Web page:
Review of Andrew Maraniss's "Strong Inside: Perry Wallace and the Collision of Race and Sports in the South"

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tags: racism, book review, Andrew Maraniss, Strong Inside



Luther Spoehr, a senior lecturer at Brown University, co-teaches a course on the history of intercollegiate athletics.

Much has been written about the “collision of race and sports in the South” (and the rest of the country), and much of that literature has focused on dramatic events of the turbulent 1960s, such as the University of Texas at El Paso, with five black starters, defeating Adolph Rupp’s all-white University of Kentucky squad for the 1966 NCAA men’s basketball championship.   As examples like this suggest, the emphasis in the standard narrative is on turning points—moments when, as we too often like to say, the culture was “transformed.”  Teams are integrated, championships are won, and the narrative moves on.

There is, of course, some truth to this approach.  But too often, as we observe such moments from the outside, we don’t learn much about what it was like on the inside, and the price that was paid by young pioneers who lived daily in the belly of the beast.  That’s why Andrew Maraniss’ “Strong Inside,” despite its occasional interpretive reductionism, is an important book.  In his research, Maraniss consulted numerous newspaper archives and conducted many interviews, the most significant and telling of which were with Perry Wallace himself.  As subject and source, he is the star of this story.

In 1966, Wallace became the first African-American to enroll in a Southeastern Conference school on an athletic scholarship (technically, he wasn’t the first African-American to play in the SEC—a non-scholarship baseball player at Tulane participated in the spring of 1966).   Wallace didn’t set out to be a pioneer (“I’m not mature enough to be a Martin Luther King or a James Meredith,” he said when he was a freshman), but in many regards Vanderbilt University couldn’t have selected a better man to be one.  Wallace was valedictorian of his senior class at Nashville’s segregated Pearl High School and an All-State forward who led his basketball team to the state championship in Tennessee’s first integrated tournament (the tournament was integrated, although the schools weren’t).  Recruited by many northern schools, he chose to stay close to home to pursue a degree in electrical engineering and engineering mathematics.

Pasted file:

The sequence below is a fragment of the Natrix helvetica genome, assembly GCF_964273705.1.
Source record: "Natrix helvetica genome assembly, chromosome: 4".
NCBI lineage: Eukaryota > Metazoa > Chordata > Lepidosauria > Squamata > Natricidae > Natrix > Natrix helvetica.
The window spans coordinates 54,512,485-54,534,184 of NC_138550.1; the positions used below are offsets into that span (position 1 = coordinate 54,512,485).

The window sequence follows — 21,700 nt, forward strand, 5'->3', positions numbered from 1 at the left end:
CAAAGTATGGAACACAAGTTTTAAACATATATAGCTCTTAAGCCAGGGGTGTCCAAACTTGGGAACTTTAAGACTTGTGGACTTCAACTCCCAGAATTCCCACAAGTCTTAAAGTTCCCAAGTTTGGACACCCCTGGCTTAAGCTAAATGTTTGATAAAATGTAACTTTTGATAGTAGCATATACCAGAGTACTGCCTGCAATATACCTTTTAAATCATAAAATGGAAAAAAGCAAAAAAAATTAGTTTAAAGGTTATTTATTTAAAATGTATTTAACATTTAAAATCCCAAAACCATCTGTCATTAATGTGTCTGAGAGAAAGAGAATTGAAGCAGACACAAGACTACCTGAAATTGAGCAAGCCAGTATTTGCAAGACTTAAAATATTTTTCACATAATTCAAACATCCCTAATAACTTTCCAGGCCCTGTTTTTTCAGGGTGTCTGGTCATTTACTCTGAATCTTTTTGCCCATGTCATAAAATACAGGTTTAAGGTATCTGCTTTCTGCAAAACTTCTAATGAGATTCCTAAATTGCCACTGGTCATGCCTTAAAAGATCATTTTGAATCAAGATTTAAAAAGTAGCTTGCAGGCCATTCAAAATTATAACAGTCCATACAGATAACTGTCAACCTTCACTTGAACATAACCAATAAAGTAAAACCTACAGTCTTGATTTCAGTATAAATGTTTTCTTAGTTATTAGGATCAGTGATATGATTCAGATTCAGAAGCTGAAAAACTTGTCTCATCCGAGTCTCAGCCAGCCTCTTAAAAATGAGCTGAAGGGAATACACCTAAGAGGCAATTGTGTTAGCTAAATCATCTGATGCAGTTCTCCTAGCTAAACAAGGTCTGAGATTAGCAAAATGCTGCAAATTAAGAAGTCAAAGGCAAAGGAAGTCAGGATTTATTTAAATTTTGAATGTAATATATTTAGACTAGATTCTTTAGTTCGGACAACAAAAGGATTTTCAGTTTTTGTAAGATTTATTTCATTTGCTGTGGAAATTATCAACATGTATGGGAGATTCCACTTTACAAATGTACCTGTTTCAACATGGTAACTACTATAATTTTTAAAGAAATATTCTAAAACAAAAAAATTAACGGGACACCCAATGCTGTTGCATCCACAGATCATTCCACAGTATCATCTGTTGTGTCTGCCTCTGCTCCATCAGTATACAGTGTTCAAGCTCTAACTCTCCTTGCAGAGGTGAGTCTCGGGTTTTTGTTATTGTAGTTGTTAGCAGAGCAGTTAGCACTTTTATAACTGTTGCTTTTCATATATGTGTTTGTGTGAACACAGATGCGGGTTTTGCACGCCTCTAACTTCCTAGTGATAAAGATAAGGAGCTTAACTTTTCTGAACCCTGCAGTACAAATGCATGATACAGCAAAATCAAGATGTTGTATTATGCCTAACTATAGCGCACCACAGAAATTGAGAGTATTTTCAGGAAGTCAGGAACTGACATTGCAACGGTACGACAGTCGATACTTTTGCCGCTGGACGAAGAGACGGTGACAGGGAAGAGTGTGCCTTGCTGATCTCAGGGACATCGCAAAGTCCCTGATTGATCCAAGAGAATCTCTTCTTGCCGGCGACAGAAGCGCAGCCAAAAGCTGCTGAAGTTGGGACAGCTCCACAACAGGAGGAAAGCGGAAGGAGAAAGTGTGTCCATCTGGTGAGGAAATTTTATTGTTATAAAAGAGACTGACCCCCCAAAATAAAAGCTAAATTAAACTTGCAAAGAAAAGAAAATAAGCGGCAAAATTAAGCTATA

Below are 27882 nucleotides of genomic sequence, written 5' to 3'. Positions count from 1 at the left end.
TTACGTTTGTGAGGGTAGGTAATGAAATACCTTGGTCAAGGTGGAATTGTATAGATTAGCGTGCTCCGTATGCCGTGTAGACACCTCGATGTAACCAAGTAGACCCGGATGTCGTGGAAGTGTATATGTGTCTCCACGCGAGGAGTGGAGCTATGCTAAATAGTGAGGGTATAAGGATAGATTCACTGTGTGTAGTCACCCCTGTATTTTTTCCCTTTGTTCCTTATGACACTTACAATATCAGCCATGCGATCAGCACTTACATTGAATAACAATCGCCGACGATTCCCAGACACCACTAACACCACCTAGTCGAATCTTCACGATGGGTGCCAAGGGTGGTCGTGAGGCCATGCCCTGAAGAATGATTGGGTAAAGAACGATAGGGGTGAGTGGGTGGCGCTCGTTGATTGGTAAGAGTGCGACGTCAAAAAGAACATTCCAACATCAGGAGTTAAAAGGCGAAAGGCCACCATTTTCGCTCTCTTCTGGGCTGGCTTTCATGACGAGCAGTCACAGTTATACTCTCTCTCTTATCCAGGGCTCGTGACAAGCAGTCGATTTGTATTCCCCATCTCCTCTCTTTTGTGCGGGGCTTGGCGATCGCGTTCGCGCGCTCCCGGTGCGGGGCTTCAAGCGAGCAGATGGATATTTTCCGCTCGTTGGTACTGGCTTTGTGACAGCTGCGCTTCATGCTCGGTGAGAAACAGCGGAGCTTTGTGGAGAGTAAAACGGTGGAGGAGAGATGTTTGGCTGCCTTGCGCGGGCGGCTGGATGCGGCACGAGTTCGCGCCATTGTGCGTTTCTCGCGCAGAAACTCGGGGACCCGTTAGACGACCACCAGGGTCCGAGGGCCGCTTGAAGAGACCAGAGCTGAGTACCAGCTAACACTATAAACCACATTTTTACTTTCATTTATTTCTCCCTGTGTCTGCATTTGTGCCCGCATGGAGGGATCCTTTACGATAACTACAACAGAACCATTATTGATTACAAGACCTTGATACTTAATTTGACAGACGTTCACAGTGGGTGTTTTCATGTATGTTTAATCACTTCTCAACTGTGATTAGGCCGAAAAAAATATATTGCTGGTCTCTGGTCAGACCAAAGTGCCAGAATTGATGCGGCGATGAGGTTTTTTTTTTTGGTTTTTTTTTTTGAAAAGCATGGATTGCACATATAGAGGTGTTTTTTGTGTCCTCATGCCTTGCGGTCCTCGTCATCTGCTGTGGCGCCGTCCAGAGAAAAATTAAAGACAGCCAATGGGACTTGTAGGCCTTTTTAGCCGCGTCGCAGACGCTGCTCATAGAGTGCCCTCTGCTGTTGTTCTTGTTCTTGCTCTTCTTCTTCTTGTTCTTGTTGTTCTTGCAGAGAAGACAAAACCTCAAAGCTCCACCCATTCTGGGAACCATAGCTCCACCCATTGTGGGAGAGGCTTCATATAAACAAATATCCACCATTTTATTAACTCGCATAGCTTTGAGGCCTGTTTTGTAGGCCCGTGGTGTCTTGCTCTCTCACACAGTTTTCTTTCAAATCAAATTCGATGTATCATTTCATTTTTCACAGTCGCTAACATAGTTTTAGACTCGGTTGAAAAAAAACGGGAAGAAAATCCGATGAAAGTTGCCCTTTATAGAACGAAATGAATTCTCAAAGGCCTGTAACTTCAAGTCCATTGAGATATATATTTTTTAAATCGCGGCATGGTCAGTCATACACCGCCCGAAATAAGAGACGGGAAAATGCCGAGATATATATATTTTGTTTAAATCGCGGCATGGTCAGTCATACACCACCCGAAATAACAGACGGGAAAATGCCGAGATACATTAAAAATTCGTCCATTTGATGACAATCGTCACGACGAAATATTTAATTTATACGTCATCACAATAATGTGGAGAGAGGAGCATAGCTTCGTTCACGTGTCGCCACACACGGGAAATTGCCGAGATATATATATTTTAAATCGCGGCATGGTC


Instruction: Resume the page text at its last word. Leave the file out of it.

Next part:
Nashville had been the center of the civil rights movement while Wallace was growing up, so he knew about sit-ins and Fisk University and the central roles played by leaders such as James Lawson, John Lewis, and Diane Nash.  But he did not think of himself as an activist.  Vanderbilt seemed suitable place to settle in.  As a private university in the Upper South, it was less subject to racist pressures like those imposed by state legislatures in states such as Mississippi.

There were very few black faces at Vanderbilt, however.  (One of them, Godfrey Dillard, a street-smart basketball player from Detroit, quickly became a close friend.  When he decided to leave school, Wallace felt truly isolated.)  The Vanderbilt social scene was not always blatantly racist.  But with its social life organized around fraternities and sororities, it was dominated by a white upper-middle class that prized many sorts of exclusivity.  Unsurprisingly, Wallace’s own social scene came to include Nashville’s black colleges.